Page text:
When later “Occupy Wall Street” broke out on the Left, the Democrats tried to figure out how to channel it while top Republicans denounced it as gang of commie anarchists and losers. Similarly, the “Black Lives Matter Movement” was initially too hot to touch but was later co-opted by the Democratic establishment.  Democrats harnessed these insurgent organizations to bolster the opposition to Donald Trump creating a divide that intensified into one of latent civil war.

At some point the false picture of pseudo-reality (as Alain Besançon called it in the late Soviet propaganda context) diverges so far from real reality that the official media narrative becomes useless and even counterproductive. While a majority of Americans probably are still glued to the partisan outlets of “their” side of the political divide, there is a growing sense across the spectrum that not only the MSM but even partisan media like Fox News and MSNBC are untrustworthy.

In the past, notably in the totalitarian societies of the 20th century, maintaining the credibility of official media required the physical repression of alternatives. Today, such an approach is unnecessary and almost technologically unfeasible, even for such undemocratic countries as China, Iran, Cuba and Saudi Arabia. (Though North Korea may be successful through the sheer unavailability of modern communications technology to most of the population.) Instead of suppressing dissent, it has become sufficient to maintain major media’s role as gatekeeper and certifier of reliability.

To be sure, while proliferation of first cable channels and then online publications means the major American networks and newspapers have far smaller market share than in the past, they still have a near-monopoly on the legitimacy and public significance of information. This means that while “alternative media” – itself a dismissive term relating to the presumed unreliability of contents – might report and document information contrary to the official line emanating from prestige media operating in symbiosis with their government sources, they can and should be ignored.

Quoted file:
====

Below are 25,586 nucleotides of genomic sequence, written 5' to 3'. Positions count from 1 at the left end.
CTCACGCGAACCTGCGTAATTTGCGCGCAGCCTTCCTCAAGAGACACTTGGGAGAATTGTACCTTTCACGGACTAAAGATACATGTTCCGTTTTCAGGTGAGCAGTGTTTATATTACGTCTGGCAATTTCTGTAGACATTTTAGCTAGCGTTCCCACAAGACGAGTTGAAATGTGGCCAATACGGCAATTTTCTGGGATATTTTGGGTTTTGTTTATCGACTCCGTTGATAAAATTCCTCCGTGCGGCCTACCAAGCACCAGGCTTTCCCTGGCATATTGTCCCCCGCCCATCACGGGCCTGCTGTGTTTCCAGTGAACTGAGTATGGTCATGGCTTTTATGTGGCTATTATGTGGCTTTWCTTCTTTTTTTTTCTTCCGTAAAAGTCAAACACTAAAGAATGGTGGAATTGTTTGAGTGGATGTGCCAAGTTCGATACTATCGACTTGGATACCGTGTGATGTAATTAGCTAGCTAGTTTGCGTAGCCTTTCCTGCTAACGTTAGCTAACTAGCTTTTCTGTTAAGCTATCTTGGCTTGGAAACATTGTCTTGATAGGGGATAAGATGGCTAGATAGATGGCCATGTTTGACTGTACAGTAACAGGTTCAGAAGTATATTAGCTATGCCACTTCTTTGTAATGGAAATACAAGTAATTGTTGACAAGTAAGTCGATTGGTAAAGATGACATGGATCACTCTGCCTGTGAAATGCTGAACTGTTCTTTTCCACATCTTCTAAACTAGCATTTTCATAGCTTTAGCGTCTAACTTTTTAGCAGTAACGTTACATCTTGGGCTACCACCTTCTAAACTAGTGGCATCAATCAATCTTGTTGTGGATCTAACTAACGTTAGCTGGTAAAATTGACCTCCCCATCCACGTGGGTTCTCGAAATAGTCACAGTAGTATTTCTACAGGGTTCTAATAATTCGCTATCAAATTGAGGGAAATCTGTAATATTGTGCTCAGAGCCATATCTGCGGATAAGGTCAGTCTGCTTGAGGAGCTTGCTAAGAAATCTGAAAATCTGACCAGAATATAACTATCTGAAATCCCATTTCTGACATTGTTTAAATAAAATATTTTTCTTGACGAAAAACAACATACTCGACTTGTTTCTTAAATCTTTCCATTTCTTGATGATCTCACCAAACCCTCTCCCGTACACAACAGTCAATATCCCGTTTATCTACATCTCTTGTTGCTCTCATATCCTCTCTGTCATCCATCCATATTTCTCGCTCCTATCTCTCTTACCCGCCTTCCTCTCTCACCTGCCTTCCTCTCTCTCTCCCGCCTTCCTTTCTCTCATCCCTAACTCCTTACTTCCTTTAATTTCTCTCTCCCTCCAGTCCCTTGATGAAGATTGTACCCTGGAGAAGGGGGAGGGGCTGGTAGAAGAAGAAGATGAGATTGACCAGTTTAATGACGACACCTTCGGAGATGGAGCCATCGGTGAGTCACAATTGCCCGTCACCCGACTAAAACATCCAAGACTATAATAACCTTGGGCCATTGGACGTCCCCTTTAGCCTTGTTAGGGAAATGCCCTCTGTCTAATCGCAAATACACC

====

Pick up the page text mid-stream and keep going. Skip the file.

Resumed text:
Information originating in alternative circles becomes reliable and publicly actionable only when picked up and disseminated by the MSM, thus validating the information and its ostensibly “alternative” source. Unless and until that happens, alternative information and opinion, especially that which runs counter to the MSM/government/corporate narrative, is ignored and relegated to “conspiracy theory,” “internet chatter,” or even subjected to the dread label of “denier” of some established, obligatory truth.

Non-validated information and views thus become a kind of American samizdat (the Russian term for Soviet-era illegal “self-publishing”), which is tolerated but has no impact on public affairs. For example, with respect to the Balkan conflicts (Markale, Srebrenica, Racak, organ-trafficking by leaders of the “Kosovo Liberation Army”), information debunking the official versions of the same events has long been available but has no ability to dislodge the established accounts, even in retrospect.

Which brings us back to the impact of foreign media like RT, Al-Jazeera, CGTN, Press TV, and teleSUR often in parallel with alternative media, to break through the information firewall but arguably then being influenced by the agenda of the sponsoring foreign governments.

In any case, a growing segment of the American public is discovering a skill once well-honed by the citizens of the former communist countries: reading between the lines of the official media (which is assumed to be full of lies) and making informed comparisons to samizdat alternative media, foreign sources, and the rumor-mill to guess what the truth might be.

Frankly, I think this is healthy. Anyone who believes anyone or anything just because of the source’s supposed authority, or because like CNN or the Washington Post the source assures you it’s telling the truth, is an idiot if not a boob.